The fridge in Hector Fernandez’s home is under lock and key.

The door to the kitchen, which is specially fitted, is also locked.

So are the cupboards and the medicine cabinet. Anywhere that contains anything remotely edible is guarded and the keys hidden under Hector’s pillow at night.

It’s not that Hector is paranoid about thieves. It’s because his son has the incurable genetic condition Prader-Willi syndrome.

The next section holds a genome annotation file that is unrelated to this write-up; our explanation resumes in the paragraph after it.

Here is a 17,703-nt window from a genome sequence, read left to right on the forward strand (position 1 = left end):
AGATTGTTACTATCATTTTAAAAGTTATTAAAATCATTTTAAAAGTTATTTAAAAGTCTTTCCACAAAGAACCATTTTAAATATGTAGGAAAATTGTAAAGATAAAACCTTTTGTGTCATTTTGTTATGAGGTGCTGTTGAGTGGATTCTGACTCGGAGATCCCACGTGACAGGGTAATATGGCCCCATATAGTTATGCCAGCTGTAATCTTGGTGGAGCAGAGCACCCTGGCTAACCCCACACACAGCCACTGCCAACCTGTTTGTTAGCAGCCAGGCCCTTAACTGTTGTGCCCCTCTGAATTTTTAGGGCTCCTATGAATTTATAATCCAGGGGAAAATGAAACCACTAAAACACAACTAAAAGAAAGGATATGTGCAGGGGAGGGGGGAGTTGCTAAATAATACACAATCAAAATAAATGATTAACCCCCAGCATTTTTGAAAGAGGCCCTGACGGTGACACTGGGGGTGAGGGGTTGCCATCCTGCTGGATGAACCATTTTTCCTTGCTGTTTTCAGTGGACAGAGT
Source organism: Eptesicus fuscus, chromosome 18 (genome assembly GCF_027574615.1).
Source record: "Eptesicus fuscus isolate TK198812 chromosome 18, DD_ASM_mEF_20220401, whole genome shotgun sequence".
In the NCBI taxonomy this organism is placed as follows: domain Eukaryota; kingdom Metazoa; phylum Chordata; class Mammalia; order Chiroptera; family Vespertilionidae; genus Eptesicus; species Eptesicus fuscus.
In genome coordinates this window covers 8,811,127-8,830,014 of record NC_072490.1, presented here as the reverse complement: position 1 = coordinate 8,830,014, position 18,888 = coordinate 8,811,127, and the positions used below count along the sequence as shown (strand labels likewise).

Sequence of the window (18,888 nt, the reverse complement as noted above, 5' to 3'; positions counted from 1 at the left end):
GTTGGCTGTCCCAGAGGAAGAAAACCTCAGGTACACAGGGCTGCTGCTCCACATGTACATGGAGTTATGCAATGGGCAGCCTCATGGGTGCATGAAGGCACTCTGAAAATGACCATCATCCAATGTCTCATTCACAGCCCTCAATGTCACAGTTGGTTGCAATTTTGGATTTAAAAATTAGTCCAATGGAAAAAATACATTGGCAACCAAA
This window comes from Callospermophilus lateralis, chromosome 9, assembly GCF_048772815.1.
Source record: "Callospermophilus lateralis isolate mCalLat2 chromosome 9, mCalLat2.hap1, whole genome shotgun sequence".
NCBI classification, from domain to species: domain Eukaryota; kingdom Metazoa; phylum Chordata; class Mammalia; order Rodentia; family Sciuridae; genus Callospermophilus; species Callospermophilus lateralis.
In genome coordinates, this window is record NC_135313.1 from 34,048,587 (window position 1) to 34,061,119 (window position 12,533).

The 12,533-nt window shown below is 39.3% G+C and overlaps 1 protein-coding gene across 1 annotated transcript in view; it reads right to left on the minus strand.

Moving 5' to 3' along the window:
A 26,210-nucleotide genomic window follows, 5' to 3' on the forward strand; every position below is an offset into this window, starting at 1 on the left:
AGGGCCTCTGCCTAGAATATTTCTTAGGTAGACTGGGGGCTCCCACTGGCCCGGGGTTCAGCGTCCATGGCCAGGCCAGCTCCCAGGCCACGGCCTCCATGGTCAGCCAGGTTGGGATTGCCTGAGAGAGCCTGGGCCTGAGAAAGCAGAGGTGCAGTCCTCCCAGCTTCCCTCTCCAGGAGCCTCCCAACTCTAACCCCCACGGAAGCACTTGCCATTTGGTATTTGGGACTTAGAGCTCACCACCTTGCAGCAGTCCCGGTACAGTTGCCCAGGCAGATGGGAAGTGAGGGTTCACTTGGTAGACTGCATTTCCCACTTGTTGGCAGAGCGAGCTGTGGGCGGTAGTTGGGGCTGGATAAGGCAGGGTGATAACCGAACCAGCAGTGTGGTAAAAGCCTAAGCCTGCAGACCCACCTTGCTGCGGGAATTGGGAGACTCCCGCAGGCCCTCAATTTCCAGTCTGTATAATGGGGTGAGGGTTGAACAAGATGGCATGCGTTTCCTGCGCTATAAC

Patients with the syndrome – named after the two researchers who discovered it in 1956 – suffer from an unrelenting, insatiable hunger.

Always hungry

Hector says that if unsupervised, his 18-year-old son, Christian, could, in effect, eat himself to death.

“The stories I could tell,” reflects Hector.

“Eating dog food from the bowl, going through the rubbish, emptying an entire tube

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